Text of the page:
Blood & Venom


If you follow local music media, you already know that critics and bloggers have maintained a pretty much constant state of freaking out over White Mystery for more than a year—the band’s ability to instantly turn the most sedate and underattended show into a knock-down garage-rocking brawl has earned Alex and Francis White at least as much press as being a sibling duo with huge, flame-red hairdos. The Whites’ songwriting skills have attracted less attention, probably because it’s tough to focus your mind on that sort of nuance with Alex’s soulful holler right in your face and everybody’s hair flying everywhere. Blood & Venom addresses this problem (if you can call it a problem) in part by dialing back the fuzz in a couple spots to let the band’s knack for melody shine through—”Pumpkin Creme” in particular has the sweet hook and psychedelic lyrics of a lost single by a one-hit wonder from 1967. (“Dead Inside,” on the other hand, is apparently a really ballsy homage to the Who’s “I Can’t Explain”—it uses the same guitar riff, the same vocal melody, and some of the same lyrics.) That’s not to say the album’s necessarily less intense than the Whites’ live shows—if all you’re looking for is some crackling garage stomp to dance to on the odd night the band’s not playing, you’ll be satisfied too. Those of you reading this on Wednesday, April 20, might still be able to catch White Mystery at one of their two release shows that night at Pancho’s, 2200 N. California: the first is at 6 PM and all-ages, the second at 10:30 PM and 21+.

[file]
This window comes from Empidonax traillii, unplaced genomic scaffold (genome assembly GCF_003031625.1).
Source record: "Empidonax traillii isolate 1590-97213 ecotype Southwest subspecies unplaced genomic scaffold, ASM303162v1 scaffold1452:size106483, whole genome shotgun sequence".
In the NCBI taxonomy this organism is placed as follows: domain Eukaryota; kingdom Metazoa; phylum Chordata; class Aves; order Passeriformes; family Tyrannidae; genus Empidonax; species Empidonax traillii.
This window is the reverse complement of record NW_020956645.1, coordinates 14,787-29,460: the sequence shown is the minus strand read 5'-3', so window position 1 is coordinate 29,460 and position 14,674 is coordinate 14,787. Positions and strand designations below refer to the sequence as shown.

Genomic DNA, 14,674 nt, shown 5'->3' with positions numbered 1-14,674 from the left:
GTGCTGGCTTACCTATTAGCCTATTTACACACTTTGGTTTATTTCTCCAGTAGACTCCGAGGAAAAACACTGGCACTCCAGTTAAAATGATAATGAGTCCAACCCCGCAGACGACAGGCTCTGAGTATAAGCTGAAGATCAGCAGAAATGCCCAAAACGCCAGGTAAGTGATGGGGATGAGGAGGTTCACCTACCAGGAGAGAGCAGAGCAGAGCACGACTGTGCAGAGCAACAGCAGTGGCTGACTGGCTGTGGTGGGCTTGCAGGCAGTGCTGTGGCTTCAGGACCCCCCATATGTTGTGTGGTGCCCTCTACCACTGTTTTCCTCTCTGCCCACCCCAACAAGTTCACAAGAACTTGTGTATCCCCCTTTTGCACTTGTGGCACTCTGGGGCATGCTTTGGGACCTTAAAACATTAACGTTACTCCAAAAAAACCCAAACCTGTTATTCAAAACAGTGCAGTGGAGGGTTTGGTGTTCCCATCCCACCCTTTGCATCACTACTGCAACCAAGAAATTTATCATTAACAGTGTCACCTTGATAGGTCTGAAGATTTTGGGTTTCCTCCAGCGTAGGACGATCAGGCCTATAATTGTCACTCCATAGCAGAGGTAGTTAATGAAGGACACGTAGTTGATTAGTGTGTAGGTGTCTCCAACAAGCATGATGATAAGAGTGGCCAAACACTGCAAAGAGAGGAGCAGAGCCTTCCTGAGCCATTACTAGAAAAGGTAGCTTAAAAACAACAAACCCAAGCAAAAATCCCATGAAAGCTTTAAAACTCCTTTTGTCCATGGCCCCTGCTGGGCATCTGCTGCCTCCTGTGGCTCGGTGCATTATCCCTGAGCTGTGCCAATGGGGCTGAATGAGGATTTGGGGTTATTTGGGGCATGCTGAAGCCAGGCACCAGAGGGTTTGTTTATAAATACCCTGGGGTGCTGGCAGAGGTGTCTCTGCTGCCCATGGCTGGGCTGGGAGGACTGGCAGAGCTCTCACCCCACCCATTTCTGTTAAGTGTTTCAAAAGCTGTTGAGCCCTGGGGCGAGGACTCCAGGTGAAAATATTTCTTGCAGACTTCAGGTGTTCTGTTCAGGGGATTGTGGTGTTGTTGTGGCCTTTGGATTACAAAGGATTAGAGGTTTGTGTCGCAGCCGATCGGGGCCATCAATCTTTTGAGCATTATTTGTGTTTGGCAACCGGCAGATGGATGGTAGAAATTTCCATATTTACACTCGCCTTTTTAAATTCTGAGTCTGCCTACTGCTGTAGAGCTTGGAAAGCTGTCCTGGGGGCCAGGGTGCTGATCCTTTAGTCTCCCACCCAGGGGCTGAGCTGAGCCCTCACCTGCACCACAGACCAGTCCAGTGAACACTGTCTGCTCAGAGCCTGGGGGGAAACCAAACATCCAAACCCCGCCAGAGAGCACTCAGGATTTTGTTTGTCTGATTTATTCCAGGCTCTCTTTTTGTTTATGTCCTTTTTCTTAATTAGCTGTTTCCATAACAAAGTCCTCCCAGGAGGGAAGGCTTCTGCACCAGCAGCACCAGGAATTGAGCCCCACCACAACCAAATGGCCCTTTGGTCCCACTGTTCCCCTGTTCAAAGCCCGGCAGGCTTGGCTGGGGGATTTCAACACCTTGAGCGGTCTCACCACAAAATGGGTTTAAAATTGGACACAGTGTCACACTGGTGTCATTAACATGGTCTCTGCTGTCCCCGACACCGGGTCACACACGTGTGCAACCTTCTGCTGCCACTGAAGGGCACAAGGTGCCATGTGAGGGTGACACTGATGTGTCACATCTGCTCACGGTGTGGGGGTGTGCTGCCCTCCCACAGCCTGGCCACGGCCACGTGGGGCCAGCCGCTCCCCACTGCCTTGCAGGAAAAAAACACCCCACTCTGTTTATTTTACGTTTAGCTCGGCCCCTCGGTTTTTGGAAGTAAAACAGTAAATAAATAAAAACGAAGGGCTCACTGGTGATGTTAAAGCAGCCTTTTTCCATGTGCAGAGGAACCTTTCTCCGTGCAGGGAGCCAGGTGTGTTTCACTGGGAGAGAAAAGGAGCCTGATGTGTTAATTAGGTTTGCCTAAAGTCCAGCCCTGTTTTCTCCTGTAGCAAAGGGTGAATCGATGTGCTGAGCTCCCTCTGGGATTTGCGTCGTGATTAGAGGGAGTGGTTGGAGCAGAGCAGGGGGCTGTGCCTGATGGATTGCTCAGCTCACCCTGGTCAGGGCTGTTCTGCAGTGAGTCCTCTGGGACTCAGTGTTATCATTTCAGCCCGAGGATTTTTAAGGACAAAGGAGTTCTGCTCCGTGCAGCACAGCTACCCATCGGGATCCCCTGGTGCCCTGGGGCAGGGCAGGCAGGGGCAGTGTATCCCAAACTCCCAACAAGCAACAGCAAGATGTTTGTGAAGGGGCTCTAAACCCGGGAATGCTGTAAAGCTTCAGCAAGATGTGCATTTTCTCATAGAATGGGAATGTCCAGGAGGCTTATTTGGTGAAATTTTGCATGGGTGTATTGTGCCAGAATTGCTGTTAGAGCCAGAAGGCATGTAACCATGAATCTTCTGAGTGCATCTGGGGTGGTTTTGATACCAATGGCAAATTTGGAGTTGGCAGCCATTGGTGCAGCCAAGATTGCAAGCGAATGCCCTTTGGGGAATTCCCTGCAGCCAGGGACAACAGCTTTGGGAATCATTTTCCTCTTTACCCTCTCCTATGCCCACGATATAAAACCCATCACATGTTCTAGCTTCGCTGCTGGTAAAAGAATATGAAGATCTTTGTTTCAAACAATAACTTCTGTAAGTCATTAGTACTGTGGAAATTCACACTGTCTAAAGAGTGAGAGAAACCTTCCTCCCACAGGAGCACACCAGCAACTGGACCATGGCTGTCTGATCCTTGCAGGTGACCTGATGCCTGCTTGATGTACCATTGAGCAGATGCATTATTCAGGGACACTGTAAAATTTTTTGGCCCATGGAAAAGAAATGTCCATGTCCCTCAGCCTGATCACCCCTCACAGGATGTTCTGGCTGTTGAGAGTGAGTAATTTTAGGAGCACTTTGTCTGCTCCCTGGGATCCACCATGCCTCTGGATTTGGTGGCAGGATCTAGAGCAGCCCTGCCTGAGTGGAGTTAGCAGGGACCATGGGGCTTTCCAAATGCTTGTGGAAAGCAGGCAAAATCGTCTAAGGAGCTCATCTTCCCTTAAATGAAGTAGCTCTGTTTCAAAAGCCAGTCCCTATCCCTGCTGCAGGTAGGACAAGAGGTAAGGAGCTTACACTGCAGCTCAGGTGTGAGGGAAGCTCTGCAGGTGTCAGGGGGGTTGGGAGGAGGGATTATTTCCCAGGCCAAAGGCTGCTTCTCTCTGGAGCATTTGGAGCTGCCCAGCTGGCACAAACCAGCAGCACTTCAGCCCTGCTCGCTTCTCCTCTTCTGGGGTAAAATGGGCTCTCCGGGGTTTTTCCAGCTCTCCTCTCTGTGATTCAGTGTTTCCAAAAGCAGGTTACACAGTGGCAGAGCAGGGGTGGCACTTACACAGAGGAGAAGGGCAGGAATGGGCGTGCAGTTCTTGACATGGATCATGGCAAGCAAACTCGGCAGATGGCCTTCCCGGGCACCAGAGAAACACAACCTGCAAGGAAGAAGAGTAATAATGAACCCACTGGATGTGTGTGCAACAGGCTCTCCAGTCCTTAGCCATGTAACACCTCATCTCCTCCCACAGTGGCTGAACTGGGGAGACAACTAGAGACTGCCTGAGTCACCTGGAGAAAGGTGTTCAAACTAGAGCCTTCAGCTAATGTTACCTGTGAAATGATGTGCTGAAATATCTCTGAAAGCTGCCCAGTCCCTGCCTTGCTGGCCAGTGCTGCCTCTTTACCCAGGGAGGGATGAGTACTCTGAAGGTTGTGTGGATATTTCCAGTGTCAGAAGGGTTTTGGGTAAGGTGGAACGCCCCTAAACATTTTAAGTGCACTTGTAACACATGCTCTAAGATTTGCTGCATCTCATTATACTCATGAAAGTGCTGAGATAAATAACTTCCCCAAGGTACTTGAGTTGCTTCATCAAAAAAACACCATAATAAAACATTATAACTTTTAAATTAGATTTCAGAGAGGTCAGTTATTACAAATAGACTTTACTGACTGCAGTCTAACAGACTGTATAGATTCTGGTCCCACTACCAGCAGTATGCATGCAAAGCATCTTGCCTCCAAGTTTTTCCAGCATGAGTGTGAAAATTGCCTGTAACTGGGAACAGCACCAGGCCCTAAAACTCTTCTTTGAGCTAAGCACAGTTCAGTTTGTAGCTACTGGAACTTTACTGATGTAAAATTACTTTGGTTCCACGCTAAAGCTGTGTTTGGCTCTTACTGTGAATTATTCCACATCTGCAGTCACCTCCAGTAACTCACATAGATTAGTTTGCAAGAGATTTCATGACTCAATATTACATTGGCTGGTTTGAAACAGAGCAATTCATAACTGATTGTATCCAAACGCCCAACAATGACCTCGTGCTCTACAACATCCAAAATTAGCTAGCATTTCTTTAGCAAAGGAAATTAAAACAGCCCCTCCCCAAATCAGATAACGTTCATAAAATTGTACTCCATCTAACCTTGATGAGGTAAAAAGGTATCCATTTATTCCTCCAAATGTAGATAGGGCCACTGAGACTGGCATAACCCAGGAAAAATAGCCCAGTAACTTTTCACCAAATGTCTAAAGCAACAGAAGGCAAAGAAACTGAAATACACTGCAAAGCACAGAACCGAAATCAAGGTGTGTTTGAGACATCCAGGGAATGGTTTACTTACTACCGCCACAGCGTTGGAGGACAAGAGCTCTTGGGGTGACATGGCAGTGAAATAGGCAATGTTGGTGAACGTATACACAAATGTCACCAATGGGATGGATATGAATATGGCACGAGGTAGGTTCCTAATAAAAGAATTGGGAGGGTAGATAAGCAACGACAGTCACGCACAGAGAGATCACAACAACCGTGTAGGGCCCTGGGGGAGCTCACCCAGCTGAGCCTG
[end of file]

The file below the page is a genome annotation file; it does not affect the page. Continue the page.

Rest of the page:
Omni Colour


It used to be that listening to rap instrumentals was almost enough to get you branded antisocial—a freakish pastime indulged in only by the kind of vinyl obsessives and hip-hop snobs who can turn almost any conversation to the ongoing crime of how the mainstream doesn’t appreciate Prince Paul. But over the past few years, a number of factors—including a few groundbreaking albums by J Dilla and the rap world’s growing taste for complex compositions since Kanye’s Graduation—has helped erase that stigma. Quite a few producers are getting by just fine bypassing the traditional route of shopping their beat CDs to rappers, instead releasing them straight to the public. It’s not hard to imagine an MC finding a lot to love in Omni Colour, the full-length debut by local producer Void Pedal, aka Chad Schneider—his tracks are easygoing but compelling, rolling up stylistic influences as varied as jazz-funk, Krautrock, and dubstep while uncovering new life in the played-out boom-bap beat. What’s hard to imagine is that most rappers could do much to improve them.


Cult Cargo: Salsa Boricua de Chicago

(Numero Group)